A post from Shady Characters

Miscellany № 35: Jay (±-) Z

This week, there is one punctuation-related news story that towers above all others. In the world of musical name changes, Prince’s adoption in 1993 of an unpronounceable glyph called only “Love Symbol #2” must surely retain the crown for sheer outlandishness, but Jay-Z’s reported un-hyphenation has nevertheless set the music press and mainstream media ablaze.12 It all started on the 18th of July when Billboard editor Joe Levy tweeted:

Breaking: Jay Z has dropped the hyphen from his name, according to his label. I am not kidding. (Wish I was.) Copy editors: take note.3

Within days, the story had been picked up by The Atlantic, Pitchfork Media, and many other respectable news outlets, with The Huffington Post running a tongue-in-cheek “Obituary for Jay-Z’s Hyphen”.456 @JayZsHyphen, a parody Twitter account (“Hey @WuTangClan are you guys hiring?”), appeared the very same day Levy broke the news, while Funny or Die ran a spoof Craigslist advert a few days later (“Hardworking SBL [Straight Black Line] seeking immediate, full or part-time employment [see recent photo between the words ‘part’ and ‘time’].”).78

Was it a slow news day? Certainly, the eagerness with which reporters fell on the story seems rather premature in the light of the fact that the rapper and producer had actually dropped the hyphen — or at least tentatively begun to do so — two years previously. Brian Mansfield’s 19th July article for USA Today, entitled “Jay Z’s missing hyphen? It’s been gone for two years”, rather gave the lie to Joe Levy’s excited, day-old tweet.9 Opening with the line, “This is what happens when newspapers cut back on copy editors”, Mansfield went on to explain that Jay-Z had been credited as “Jay Z” on his 2011 collaboration with Kanye West, and that the hyphen is similarly gone from Magna Carta Holy Grail, his current effort.

Less than two weeks on the furore has more or less burned itself out, with only a few laggards such as CNN bringing up the rear with posts that have rather missed their window of opportunity.10 As much as I love the hyphen and its bithorpe siblings, I can’t help but feel rather unmoved by the whole episode. What do you think? Is this a misplaced storm in a teacup, or a genuinely worthwhile news story?

In other news, David Sudweeks continues his excellent series of posts at the FontShop blog with a new treatise on Whitespace and invisible characters. This post is a little more technical than previous entries, focusing on the ins and outs of Adobe’s InDesign software, but it’s still very much worth a read. Over at the Washington Post, Ron Charles looks at the difficulties that David Gilbert’s new novel, & Sons, is causing Amazon’s search facilities.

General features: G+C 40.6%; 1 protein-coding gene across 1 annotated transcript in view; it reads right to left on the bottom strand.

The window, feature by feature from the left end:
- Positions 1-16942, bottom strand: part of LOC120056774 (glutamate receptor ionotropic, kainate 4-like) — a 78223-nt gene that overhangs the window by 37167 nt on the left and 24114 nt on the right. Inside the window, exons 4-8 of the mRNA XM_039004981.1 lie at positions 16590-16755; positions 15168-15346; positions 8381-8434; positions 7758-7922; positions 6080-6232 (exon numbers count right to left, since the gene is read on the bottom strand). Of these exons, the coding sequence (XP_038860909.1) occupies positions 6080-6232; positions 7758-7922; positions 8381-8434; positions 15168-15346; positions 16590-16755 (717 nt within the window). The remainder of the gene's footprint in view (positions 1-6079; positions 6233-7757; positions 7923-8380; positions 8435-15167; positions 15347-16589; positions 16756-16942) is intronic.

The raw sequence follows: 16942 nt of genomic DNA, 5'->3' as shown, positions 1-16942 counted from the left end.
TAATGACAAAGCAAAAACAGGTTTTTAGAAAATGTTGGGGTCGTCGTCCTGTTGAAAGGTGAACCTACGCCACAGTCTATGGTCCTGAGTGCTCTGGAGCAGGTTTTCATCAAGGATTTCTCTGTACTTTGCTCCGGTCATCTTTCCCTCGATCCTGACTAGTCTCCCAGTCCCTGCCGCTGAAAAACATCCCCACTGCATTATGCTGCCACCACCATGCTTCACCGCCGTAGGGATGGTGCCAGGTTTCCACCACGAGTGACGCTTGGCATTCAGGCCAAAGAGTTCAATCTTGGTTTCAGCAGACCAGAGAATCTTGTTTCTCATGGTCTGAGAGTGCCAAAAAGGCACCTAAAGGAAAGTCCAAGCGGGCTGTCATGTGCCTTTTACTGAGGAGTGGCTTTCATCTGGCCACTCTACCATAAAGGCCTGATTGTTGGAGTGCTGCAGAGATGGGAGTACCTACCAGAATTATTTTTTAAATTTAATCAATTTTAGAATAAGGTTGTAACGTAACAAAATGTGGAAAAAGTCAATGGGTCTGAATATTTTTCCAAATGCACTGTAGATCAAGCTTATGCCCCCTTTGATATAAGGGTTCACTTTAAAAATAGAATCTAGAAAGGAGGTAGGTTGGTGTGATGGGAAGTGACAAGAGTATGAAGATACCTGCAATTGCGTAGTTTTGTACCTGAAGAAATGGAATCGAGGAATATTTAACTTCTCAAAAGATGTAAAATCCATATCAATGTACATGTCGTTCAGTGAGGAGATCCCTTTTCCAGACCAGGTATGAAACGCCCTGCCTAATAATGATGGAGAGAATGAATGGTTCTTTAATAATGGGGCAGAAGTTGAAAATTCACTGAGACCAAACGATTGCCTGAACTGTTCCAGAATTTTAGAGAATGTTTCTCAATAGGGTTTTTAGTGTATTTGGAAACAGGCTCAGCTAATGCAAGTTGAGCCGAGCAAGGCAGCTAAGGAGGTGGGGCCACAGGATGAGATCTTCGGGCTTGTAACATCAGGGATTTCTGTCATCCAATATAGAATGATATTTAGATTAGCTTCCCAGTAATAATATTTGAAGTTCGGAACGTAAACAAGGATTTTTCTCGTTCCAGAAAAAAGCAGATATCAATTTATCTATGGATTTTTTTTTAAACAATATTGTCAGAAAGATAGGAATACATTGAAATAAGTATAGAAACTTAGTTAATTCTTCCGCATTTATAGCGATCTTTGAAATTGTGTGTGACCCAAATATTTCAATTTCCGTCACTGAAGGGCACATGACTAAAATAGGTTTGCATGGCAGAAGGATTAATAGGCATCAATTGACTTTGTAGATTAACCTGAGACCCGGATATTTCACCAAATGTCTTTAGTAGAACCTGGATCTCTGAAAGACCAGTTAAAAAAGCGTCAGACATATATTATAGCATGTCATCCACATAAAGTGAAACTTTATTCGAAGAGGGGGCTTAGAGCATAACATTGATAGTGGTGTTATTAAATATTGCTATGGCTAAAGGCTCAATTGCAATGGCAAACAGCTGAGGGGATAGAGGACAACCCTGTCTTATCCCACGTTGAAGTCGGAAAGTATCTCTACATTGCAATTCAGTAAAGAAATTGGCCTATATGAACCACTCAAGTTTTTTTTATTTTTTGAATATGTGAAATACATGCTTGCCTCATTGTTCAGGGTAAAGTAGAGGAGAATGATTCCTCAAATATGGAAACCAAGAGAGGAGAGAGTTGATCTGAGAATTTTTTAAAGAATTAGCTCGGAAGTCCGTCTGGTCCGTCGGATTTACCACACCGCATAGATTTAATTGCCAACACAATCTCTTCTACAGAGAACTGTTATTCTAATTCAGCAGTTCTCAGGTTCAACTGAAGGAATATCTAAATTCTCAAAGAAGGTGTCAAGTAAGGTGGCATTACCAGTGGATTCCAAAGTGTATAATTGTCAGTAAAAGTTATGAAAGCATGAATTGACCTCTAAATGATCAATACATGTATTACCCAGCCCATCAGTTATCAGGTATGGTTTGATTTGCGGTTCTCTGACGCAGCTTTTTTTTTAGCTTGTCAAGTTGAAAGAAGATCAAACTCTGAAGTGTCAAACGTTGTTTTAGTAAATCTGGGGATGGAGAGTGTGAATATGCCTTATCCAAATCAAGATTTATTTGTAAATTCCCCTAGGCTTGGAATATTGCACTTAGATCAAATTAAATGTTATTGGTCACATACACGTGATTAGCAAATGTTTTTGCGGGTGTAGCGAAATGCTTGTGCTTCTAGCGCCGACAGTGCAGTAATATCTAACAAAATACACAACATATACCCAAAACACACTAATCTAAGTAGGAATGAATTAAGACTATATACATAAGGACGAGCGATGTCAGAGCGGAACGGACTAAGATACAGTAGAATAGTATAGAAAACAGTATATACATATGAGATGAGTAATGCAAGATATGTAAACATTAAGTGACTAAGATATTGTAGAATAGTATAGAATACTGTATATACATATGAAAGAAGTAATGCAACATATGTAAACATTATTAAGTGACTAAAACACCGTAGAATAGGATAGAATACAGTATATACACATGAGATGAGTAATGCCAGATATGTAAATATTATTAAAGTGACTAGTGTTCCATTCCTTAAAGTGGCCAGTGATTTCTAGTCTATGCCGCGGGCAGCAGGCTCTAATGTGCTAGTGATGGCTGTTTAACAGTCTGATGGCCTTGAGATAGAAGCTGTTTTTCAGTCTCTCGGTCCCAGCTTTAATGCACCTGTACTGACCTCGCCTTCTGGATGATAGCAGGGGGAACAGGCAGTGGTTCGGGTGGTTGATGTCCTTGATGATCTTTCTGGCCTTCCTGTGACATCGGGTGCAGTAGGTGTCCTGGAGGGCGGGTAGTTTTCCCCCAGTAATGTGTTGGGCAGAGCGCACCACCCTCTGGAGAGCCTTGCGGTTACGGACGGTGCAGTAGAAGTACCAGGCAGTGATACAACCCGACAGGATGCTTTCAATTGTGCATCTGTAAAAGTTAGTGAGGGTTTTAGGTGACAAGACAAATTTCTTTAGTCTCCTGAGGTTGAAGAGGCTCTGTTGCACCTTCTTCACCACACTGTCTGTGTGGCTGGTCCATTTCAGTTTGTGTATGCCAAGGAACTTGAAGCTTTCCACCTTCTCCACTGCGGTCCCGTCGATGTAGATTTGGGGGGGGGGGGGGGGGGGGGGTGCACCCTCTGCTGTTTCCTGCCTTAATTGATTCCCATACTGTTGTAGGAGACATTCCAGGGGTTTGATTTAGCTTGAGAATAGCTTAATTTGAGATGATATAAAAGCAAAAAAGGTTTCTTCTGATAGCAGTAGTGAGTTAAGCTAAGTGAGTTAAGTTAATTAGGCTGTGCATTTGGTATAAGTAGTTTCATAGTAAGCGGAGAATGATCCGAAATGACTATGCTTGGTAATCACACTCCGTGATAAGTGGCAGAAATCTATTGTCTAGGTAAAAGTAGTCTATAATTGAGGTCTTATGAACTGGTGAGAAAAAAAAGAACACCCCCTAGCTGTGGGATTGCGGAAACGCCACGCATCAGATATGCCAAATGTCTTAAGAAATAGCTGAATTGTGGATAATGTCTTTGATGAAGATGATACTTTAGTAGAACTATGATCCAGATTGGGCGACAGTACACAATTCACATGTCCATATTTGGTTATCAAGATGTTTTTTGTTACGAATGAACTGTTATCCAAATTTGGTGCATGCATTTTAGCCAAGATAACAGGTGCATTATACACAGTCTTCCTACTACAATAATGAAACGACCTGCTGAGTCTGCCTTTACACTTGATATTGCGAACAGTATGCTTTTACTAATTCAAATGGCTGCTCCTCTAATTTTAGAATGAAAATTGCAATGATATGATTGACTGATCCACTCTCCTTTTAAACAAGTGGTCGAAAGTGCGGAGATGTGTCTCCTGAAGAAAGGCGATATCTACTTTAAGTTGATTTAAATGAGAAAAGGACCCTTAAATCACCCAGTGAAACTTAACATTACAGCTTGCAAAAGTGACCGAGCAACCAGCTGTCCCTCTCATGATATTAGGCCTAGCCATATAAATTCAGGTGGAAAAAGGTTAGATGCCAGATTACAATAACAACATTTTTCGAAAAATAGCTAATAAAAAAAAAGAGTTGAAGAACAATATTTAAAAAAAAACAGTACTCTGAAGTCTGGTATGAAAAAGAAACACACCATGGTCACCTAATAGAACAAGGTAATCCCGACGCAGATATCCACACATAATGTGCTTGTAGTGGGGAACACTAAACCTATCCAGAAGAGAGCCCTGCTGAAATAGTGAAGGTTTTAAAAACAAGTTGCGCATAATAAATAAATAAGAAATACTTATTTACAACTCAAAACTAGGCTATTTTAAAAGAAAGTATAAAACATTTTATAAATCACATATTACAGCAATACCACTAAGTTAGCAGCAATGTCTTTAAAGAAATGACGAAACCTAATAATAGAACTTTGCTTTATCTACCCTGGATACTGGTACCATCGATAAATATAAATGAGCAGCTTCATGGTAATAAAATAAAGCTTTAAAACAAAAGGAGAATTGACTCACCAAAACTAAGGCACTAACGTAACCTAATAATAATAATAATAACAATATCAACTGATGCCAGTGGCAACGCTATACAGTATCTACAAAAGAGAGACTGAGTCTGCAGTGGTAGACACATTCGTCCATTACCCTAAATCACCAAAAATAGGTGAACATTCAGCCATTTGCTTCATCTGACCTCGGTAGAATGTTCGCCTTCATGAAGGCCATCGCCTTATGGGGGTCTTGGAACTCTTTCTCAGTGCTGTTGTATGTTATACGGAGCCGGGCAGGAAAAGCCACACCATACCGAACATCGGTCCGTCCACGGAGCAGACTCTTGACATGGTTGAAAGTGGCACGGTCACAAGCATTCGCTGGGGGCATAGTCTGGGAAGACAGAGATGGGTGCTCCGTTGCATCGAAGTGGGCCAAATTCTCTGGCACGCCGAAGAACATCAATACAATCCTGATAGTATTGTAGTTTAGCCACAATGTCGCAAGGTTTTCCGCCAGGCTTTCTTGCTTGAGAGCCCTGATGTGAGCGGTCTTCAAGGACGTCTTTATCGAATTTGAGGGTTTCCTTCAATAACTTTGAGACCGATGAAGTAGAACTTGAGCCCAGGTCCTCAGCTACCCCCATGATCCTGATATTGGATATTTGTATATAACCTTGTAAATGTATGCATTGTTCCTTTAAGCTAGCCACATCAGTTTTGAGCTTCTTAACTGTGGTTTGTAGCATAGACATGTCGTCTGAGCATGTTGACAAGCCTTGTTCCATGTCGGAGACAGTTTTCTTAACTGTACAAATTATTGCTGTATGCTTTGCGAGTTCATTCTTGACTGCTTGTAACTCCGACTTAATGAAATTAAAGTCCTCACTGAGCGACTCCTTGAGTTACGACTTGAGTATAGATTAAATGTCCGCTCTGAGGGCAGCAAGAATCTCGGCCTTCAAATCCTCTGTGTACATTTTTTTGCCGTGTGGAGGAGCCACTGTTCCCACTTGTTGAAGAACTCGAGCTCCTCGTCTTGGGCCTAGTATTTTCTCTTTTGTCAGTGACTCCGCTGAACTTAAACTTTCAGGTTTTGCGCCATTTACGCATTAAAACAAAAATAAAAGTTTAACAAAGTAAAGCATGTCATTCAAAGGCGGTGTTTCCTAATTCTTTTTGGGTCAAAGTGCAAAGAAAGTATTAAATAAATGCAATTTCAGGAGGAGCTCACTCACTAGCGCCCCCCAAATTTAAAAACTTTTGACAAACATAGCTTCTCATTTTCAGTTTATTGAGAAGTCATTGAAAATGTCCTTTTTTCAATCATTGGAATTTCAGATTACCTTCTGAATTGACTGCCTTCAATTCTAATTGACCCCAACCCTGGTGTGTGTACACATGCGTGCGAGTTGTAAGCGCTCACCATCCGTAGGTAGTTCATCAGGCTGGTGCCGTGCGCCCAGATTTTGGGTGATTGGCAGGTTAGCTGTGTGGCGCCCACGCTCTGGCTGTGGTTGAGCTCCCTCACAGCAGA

Thanks for reading!



Prince Vault. “Album: Symbol”. Accessed July 28, 2013.








Duca, Lauren. “An Obituary for Jay-Z’s Hyphen”. The Huffington Post.


Morrissey, Josh. “Hey @WuTangClan Are You Guys Hiring?”. Twitter.








3 comments on “Miscellany № 35: Jay (±-) Z

  1. Comment posted by Brian on

    Early in its history O’Reilly put out a book titled “!%@: A Directory of Electronic Mail Addressing and Networks”. Without the subtitle, that one would be impossible to find on modern search engines.

    But what I would really like to know is the rule for alphabetizing such things! That is, if a library were alphabetize its books by title instead of by author, would David Gilbert’s novel be sorted as if it were spelled “And Sons”? Or would the ampersand be sorted separately, with the other punctuation marks? Or would it be ignored, like other leading punctuation, and be sorted under “Sons”?

    For that matter, is there even such a thing as an alphabetization rule for punctuation marks? At one time I was trying to determine if US libraries had a standardized rules for alphabetization that covered such odd cases, but I largely came up empty-handed. Even such a simple question as to whether numbers come before or after letters doesn’t seem to be standardized, though “after” does seem to be the more common rule (or at least it was before the rise of ASCII).

    1. Comment posted by Keith Houston on

      Hi Brian,

      The Chicago Manual advises omitting marks of punctuation where possible, and “spelling out” those that are essential to the title or the alphabetising process. Your O’Reilly title — “!%@” — would be sorted as if it was called “exclamation point percent sign at symbol”, or a variant thereof, which takes care of the question of whether symbols come before or after letters.

      The Unicode Consortium, which defines the standard computer character set, provides a “collation” algorithm that defines how character strings are sorted, taking into account a variety of language/locale-specific cases. If the sheer length of the report is anything to go by, it is not an easy problem to solve.

      Thanks for the comment!

  2. Comment posted by Solo Owl on

    This is a common problem for indexes of technical books. You can have a separate index of symbols, or you can put them all before the letter A. The symbols themselves are often sorted by their ASCII or Unicode numbers.

    If you shelve your books alphabetically by title, the O’Reilly title would be first and Gilbert’s novel second, followed by A Ba Gua Zhang Quick Guide. OK, I made up the last one, but it’s possible in an eclectic library.

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